Self-monitoring: the difference between innovators and gatekeepers

July 14, 2010

Our sociometer gives us signals. It warns us if our behavior is not appreciated by significant others … Relationships that are for some reason valuable to us, undergo a certain degree of pressure and devaluation. On the other hand, the sociometer gives us social joy when we feel more appreciated than normal.

The sociometer indicates a state self-esteem below or above our regular level. Pain as well as joy urge us to react. We want that pain to go away, or find a recepy for that joy to stay. The manner in which we react to that pain or joy largely depends on the situation and the personality of the subject.

One personality variable that explains a lot of the variability in the way we react to social pain is self-monitoring. Self-monitoring is a term proposed by Marc Snyder in 1972. It differentiates people based on the degree in which they adjust their behavior on the social context they’re in. People low in self-monitoring are relative consistent in the way the behave, the opinions they ventilate, etc. Those high in self-monitoring change their behavior depending on the social context of the moment. Their behavior is less consistent.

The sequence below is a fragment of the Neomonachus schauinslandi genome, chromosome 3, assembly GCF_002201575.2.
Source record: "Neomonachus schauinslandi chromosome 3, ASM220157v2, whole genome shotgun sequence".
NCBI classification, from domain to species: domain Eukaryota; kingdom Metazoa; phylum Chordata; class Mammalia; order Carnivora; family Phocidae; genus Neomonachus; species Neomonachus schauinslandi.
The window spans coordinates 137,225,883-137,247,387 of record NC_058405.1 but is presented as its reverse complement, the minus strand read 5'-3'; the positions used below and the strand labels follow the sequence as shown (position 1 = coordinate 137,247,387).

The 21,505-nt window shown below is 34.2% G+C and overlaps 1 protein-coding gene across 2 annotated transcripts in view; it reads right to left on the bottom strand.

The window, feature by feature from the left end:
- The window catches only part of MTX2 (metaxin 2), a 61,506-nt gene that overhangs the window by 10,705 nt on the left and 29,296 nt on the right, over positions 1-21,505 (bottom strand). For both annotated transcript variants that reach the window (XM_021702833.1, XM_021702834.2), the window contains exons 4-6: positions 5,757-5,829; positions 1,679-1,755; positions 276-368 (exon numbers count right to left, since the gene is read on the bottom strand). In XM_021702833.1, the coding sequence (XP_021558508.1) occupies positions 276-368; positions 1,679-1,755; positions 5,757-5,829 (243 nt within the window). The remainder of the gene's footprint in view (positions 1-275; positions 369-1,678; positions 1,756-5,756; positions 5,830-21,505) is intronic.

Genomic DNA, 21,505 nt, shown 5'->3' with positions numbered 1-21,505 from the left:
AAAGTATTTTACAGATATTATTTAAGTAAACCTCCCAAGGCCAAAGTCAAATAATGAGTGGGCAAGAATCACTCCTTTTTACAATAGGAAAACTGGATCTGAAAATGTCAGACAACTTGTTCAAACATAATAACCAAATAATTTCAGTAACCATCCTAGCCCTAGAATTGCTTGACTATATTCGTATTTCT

Innovators are generally people who score low on self-monitoring. They are passionate about their domains, and don’t let their opinions be influenced by the social context of the moment. They follow their own beliefs within the domain and prefer to share their ideas with people with the same passion. They get their positive social feedback from being consistent, trustworthy an potentially valuable because of their knowledge and expertise in their domain.

Gatekeepers on the other hand must be attentive for what’s relevant at this very moment in this very social context. They score high on self-monitoring. This makes their behavior much more inconsistent in time and in social context. They get their positive social feedback from linking novelties with a relevant need in the social context.